Texas Prosecutor Arrested For DWI In Texas

57af89762450b.imageKristen Parker, 27, has achieved the type of national notoriety that every prosecutor dreads.  The assistant McLennan County district attorney who prosecutes DWI cases was arrested over the weekend for . . . you guessed it, DWI.

 

These types of arrests raise an issue that we discussed previously on how to handle lawyers guilty of offenses like DWI.  Parker was an undergraduate of Vanderbilt in 2010 and a 2014 law graduate of Baylor University.  Courts tend to be harsh with lawyers who break the law. However, this is only a misdemeanor offense. Assuming that Parker is convicted, should there be a suspension or disbarment as a result?

I think that disbarment is clearly too harsh and I think that there is little need for a punitive suspension beyond the period of the misdemeanor.  Parker will already face considerable professional costs for her arrest and possible conviction.

What do you think?

37 thoughts on “Texas Prosecutor Arrested For DWI In Texas

  1. IF the probation report is used here, and the ADA has a positive report, then wrecking her career achieves nothing, except a train wreck. BUT if this violation is somewhat less than a gross drunkard, perhaps some intervention is warranted that would not wreck her life, and her ability to contribute to society.
    Oh, BTW, I hate gross DUI repeat offenders. They should be in prison.

    • Autumn – I taught everything except math and science. And I taught a couple of courses of those, to the detriment of the students.

  2. She is not likely to be prosecuting DUI cases again, as the appearance of impropriety will long remain. If such be the case, there is no reasonable reason she should suffer a punishment any greater than any other citizen. Impartiality is the rule. She should be treated neither more nor less harshly than you or I.

  3. I understand that appearance may affect her job.

    But assuming this is an isolated incident and not an indication of substance abuse I see no reason this should affect her license to practice.

    Further, if you believe the disease model is a useful approach for understanding alcoholism, then even a serious problem should not affect her license providing she gets treatment, makes progress, and assures her problem does not interfere with her practice.

  4. @Paul Schulte: “And I taught a couple of courses of those, to the detriment of the students.”

    To paraphrase my mom, every year despite the best efforts of teachers, students still manage to learn.

    • bigfatmike – I told them not to have me teach math or science, but they were in a bind. I did the best I could and some did learn despite my best efforts.🙂

  5. So many of you are protecting one of your own. Personally, I believe in second or third chances. But prosecutors rarely if ever do. For the non-elite without the benefit of an elite college or post graduate degree, there is no recourse or alternative. Pardon me but I do see hypocrisy. We over prosecute and apply an unattainable standard for real life.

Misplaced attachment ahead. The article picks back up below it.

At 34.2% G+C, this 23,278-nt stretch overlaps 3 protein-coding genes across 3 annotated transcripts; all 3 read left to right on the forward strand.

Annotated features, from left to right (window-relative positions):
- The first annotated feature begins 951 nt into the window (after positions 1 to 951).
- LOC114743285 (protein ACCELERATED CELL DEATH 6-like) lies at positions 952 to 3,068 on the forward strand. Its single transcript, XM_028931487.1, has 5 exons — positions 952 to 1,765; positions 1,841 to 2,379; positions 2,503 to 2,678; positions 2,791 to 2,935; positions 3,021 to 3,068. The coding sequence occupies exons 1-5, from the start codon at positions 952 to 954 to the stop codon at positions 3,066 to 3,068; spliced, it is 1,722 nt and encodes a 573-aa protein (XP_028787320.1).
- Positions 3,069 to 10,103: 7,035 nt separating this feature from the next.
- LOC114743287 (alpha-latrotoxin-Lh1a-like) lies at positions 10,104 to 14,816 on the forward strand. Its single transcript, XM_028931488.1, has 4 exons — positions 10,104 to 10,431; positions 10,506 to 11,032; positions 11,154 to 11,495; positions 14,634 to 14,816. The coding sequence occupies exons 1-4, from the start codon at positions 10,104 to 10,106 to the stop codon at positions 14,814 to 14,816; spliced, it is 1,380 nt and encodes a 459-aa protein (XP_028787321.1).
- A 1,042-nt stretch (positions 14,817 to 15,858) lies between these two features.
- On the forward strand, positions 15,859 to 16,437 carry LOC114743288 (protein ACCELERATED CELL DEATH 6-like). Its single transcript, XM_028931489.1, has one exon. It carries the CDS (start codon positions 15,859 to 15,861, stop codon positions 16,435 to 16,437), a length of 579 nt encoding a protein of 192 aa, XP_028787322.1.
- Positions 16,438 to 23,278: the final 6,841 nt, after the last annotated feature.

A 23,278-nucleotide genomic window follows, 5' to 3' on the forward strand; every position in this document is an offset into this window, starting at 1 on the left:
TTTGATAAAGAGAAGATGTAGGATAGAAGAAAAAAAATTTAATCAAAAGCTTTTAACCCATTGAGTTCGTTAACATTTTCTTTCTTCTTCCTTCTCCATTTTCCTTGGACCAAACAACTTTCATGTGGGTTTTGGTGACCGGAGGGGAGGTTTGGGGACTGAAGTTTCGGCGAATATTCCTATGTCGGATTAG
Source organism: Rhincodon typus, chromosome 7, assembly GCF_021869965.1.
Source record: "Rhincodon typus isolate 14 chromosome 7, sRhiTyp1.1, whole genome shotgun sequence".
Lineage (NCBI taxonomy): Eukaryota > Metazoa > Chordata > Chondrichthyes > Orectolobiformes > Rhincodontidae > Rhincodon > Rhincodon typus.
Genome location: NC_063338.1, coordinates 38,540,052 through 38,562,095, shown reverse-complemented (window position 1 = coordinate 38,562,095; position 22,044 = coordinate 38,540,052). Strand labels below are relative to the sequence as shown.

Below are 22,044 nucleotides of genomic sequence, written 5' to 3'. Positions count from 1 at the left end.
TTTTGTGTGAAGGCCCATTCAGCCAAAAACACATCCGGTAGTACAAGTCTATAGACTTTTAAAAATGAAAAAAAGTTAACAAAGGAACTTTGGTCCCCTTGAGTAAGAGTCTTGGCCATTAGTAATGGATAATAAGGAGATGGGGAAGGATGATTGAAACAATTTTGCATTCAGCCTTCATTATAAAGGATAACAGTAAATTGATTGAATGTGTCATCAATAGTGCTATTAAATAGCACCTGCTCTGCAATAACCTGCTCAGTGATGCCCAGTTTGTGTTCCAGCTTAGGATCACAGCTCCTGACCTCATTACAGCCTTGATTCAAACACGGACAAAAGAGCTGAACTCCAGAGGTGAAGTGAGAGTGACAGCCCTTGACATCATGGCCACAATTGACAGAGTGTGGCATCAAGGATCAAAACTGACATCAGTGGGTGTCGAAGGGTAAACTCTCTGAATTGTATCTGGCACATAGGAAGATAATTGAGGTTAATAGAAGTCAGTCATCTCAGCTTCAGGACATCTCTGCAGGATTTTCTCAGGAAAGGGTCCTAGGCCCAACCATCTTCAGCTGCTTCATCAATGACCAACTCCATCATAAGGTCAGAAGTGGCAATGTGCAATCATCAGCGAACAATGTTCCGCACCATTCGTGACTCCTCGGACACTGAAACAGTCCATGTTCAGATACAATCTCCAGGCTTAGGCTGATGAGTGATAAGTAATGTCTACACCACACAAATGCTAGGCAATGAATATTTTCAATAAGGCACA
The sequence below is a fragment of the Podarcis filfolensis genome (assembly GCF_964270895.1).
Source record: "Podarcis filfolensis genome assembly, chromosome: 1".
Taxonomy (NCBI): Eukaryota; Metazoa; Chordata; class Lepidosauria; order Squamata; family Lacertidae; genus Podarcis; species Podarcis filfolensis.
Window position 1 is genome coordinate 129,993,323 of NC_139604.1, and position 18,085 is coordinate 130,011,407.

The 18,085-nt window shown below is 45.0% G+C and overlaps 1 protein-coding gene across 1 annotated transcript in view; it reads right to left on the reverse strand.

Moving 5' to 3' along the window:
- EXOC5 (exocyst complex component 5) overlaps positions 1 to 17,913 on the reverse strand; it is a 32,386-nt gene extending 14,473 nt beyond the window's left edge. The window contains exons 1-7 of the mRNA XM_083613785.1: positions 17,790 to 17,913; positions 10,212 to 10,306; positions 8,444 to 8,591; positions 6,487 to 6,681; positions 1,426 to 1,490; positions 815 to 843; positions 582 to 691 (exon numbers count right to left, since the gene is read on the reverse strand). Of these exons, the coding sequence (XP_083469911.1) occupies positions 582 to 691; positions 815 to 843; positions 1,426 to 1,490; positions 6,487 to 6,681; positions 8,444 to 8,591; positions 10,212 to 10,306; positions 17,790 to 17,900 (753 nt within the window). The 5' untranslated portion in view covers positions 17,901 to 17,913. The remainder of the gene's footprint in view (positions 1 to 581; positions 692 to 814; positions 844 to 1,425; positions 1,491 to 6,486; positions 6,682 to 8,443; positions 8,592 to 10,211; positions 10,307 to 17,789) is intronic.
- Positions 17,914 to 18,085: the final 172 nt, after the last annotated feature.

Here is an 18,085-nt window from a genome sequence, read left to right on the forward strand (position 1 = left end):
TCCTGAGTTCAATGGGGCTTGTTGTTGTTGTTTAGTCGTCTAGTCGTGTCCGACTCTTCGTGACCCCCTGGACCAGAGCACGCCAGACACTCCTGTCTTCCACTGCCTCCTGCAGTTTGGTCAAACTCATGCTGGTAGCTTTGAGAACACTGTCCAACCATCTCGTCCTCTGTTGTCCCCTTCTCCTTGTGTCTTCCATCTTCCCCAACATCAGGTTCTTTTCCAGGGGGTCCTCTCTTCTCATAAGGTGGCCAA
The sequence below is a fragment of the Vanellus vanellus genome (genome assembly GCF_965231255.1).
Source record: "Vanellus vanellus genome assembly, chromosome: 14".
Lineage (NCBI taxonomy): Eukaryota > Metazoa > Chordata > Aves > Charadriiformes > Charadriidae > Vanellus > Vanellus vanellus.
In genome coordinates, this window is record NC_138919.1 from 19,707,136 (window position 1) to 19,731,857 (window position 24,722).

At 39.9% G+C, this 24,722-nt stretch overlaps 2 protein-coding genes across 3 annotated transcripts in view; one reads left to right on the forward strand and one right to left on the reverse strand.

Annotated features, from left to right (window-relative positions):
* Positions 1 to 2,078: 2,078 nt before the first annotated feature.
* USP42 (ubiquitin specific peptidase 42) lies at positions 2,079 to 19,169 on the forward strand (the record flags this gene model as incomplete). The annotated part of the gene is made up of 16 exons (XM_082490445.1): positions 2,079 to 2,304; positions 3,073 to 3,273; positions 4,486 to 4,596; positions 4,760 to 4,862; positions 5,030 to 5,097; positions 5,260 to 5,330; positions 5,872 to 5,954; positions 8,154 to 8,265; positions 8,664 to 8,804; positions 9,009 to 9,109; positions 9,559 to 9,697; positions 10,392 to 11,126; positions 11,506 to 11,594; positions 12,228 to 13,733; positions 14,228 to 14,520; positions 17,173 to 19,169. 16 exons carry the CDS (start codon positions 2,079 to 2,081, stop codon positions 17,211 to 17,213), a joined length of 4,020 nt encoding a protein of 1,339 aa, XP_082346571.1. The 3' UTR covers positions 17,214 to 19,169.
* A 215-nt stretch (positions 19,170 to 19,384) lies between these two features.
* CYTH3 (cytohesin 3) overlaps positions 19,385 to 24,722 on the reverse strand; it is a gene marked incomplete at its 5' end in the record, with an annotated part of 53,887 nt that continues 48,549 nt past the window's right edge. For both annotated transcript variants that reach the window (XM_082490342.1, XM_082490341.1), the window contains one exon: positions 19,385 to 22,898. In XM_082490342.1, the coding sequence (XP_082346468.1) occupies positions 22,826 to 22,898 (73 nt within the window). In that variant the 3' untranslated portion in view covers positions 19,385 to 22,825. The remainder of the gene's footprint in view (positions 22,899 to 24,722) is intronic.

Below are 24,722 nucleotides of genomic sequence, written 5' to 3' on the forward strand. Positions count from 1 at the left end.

6. No one was hurt, no property was damaged. No reason to arrest her…except that it does benefit a few special interests — hardly sufficient reason to arrest her – or anyone else.

  7. A DUI years ago before revenue mattered, the cops might just give you a ride home. And it hasn’t been all that long ago the breathalyzer limit was .1, now the limit has been lowered to .08. So was everyone really drunk at .1 years ago?
    Or is this just a reaction from a political push?
    Seems really arbitrary, especially since commercial license limits are .04…so if you have a commercial license your drunk at .07, but someone with a regular license is not? Because that’s what we’re talking about, right? When someone is impaired to where they are a danger to others.
    (Except that anyone under 21 has a zero tolerance limit. (NO over the counter cough medicine for you! (Only prescriptions are exceptions, and alcohol as part of a religious ceremony)))
    I should also add that a pilots license limit is .02, so if he was at the commercial drivers limit, he would be considered drunk or impaired. (Do the limits seem arbitrary yet?)

    And yet as arbitrary as the law is the Illinois laws are harsh, lose your license automatically! How do you expect someone to get rehabilitated if they can’t get to work or to drive to counseling and pay off fines?

  8. I can only hope that this experience makes her more compassionate and merciful toward her fellow defendants, although I agree with others who have noted that such a shift would come at a cost to her career. That said, a prosecutor can e exercise discretion when it comes to making charging decisions, which wouldn’t be counted in their conviction rate. Or they could -gasp!- not overcharge a case, as is common practice, and instead seek convictions that fit the ‘crime.’

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